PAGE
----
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Tasting Notes: Dry Creek Zinfandel Recommendations
 
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September 2005--Wine Recommendations


Dry Creek Zinfandel Recommendations

By Thom Elkjer

Zinfandel has been on a rollercoaster of popularity for nearly 150 years – today’s mad passion is only the latest peak for the bold-flavored red. Throughout most of that time, Dry Creek Valley in Sonoma has been a bastion of Zinfandel quality and tradition. A quarter of the valley’s vineyard acreage is planted to Zin, yielding up an abundance of Zinfandels with “Dry Creek Valley” on the label every year.

While it’s hard to go too far wrong with Dry Creek Zin, prices have crept up steadily during the grape’s latest burst of popularity. There’s also been a major move toward higher alcohol and more saturated color and flavor. So there’s more reason than ever to choose carefully in order to find a Dry Creek Zin with a style and price you like.

Wine Editor Thom Elkjer recently tasted through 30 Dry Creek Zinfandels that are generally available in the marketplace. His recommendations focus on wines that deliver the enduring character of Dry Creek Zinfandel, along with a unique signature arising from a particular site or style of farming. Here’s to another 150 years!

Tasting Notes: Forchini Zinfandel Dry Creek Valley “Proprietor's Reserve” 2002 Forchini Zinfandel Dry Creek Valley “Proprietor's Reserve” 2002 ($24): an appealingly grapey, jammy mix of aromas is fair warning for the flood of warm fruit flavors and toothsome tannins that dance a tango in your mouth. Best in 2-3 years.
Tasting Notes: Mauritson Zinfandel Dry Creek Valley 2002 Mauritson Zinfandel Dry Creek Valley 2002 ($24): offers great concentration and vividness in the fruit, plus the kind of layered complexity and lively texture you would expect from a wine sourced from seven different vineyards. Drink now.
Tasting Notes: Passalacqua Zinfandel Dry Creek Valley Passalacqua Zinfandel Dry Creek Valley "Old Vine" 2002 ($29): highly distinct Zin, with cinnamony peach and blueberry flavors along with the traditional red plums and berries; it all stays sweet through to the balanced finish. Drink with dinner.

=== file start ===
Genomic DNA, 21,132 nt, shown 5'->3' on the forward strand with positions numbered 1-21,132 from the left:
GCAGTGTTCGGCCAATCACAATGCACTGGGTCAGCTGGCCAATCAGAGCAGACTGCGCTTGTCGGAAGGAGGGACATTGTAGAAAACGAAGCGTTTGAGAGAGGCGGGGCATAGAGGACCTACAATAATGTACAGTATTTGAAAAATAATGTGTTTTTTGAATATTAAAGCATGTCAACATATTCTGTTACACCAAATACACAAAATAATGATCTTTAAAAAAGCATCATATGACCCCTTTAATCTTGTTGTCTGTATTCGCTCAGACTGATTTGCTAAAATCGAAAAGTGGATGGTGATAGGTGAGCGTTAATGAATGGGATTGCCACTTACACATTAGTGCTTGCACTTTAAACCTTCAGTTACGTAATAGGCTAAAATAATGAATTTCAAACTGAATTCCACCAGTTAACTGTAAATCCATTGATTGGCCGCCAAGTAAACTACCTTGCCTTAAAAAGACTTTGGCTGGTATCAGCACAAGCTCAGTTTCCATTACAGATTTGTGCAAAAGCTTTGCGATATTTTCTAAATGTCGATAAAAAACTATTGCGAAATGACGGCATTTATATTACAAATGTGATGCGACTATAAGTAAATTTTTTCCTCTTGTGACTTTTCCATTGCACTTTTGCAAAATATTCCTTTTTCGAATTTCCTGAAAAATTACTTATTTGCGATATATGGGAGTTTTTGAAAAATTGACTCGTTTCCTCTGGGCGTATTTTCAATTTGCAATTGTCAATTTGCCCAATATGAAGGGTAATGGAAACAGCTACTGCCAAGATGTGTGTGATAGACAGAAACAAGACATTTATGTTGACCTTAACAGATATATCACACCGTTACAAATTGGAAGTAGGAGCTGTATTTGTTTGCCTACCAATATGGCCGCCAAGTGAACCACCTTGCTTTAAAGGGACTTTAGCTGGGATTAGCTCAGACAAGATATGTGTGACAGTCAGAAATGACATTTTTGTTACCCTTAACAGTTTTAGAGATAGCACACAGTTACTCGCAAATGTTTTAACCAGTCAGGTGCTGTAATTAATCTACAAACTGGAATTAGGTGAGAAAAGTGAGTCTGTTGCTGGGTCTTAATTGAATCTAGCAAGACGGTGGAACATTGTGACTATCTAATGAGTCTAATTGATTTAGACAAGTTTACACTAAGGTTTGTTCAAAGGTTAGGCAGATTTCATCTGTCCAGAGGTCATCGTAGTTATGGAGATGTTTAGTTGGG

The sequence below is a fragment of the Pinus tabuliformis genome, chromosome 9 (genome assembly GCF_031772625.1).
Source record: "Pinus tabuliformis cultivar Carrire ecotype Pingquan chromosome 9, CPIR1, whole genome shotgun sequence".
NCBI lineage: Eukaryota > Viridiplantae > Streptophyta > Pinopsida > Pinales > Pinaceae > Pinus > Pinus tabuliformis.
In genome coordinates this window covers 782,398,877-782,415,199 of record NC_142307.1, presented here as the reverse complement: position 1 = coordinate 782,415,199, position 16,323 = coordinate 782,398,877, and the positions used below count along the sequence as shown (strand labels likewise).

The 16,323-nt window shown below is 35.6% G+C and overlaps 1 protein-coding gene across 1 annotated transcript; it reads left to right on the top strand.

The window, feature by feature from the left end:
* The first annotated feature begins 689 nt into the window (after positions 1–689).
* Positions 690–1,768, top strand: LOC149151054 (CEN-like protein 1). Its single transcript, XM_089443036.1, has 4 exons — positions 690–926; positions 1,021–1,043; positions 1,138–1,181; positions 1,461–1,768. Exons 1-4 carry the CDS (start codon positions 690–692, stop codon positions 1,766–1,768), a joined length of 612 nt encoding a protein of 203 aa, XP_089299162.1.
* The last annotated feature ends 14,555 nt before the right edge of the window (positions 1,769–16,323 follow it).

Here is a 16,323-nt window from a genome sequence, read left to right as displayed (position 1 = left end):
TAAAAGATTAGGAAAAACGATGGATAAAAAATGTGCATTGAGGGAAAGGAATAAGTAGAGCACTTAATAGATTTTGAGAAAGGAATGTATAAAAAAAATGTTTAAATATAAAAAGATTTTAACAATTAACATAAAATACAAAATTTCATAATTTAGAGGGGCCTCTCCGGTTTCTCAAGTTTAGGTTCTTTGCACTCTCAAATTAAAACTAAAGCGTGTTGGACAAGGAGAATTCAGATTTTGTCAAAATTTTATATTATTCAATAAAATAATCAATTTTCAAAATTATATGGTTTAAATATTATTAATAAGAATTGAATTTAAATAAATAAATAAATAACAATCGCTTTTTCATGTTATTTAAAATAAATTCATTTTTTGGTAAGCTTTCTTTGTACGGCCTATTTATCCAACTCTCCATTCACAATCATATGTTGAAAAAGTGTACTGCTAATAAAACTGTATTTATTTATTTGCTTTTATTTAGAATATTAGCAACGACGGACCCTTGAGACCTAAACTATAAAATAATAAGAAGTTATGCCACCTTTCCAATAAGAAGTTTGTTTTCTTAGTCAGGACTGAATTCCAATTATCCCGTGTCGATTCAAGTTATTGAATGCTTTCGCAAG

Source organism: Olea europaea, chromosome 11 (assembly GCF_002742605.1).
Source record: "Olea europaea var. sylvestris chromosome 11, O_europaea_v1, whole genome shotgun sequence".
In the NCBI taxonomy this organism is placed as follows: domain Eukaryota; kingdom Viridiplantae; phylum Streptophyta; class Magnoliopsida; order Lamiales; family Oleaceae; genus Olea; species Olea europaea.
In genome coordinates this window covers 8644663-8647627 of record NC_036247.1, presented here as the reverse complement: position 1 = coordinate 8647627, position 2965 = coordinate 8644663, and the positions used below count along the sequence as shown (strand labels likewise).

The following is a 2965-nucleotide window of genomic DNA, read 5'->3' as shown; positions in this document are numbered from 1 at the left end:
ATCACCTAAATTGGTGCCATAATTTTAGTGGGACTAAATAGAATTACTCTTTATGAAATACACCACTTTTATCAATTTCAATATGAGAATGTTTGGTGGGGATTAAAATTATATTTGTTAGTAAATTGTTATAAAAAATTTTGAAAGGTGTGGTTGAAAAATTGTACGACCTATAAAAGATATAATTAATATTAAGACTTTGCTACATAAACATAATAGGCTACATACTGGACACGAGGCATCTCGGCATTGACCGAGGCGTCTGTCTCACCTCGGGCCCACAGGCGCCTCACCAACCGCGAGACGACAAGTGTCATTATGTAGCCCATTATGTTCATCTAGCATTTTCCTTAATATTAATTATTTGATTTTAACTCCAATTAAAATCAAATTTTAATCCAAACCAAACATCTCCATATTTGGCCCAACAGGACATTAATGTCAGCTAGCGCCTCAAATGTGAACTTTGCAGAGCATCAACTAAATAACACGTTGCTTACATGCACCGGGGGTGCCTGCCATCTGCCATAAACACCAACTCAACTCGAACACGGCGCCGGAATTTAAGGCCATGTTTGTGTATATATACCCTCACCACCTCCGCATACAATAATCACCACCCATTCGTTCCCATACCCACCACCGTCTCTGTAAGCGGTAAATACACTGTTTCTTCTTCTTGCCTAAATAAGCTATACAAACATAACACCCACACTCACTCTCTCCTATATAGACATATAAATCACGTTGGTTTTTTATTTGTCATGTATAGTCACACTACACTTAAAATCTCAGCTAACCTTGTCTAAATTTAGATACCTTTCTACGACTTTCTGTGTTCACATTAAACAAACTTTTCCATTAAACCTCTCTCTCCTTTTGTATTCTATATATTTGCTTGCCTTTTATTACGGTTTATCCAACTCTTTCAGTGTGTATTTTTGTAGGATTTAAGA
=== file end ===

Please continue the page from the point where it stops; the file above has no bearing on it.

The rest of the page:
Tasting Notes: Pedroncelli Zinfandel Dry Creek Valley Pedroni-Bushnell Vineyard 2001 Pedroncelli Zinfandel Dry Creek Valley Pedroni-Bushnell Vineyard 2001 ($16): classic Dry Creek Zin, with intense, well-structured red fruit aromas and flavors, good weight and texture on the palate, and enough acid to keep things juicy. Drink now.
Tasting Notes: Preston Zinfandel Dry Creek Valley “Old Vines/Old Clones” 2003 Preston Zinfandel Dry Creek Valley “Old Vines/Old Clones” 2003 ($25): showcases the serious, intense side of Zinfandel, with enough red and black berry fruit to stand up to minty oak flavors, abundant tannins, and incisive acidity. Best in 2-3 years.
Tasting Notes: Quivira Zinfandel Dry Creek Valley 2003 Quivira Zinfandel Dry Creek Valley 2003 ($20): lures you closer with sweet red fruit aromas, then embraces you with a mouthful of juicy cherries, a cushy texture, and supple follow-through that stays sweet without going syrupy. A can’t-miss food wine.
Tasting Notes: Ridge Vineyards Zinfandel Dry Creek Valley “Lytton Springs” 2003 Ridge Vineyards Zinfandel Dry Creek Valley “Lytton Springs” 2003 ($30): almost a quarter Carignane, this winner from Ridge is distinctly flavored, admirably complex, and subtly sweet – structured for savoring yet warm and juicy enough for happy quaffing.
Tasting Notes: Seghesio Zinfandel Dry Creek Valley “Cortina” 2003 Seghesio Zinfandel Dry Creek Valley “Cortina” 2003 ($33): Another exemplary Zin from Seghesio – plush body and texture, expansive red and black fruit flavors with earthy undertones, tremendous concentration, and a cool, sweet finish. Drink or hold.

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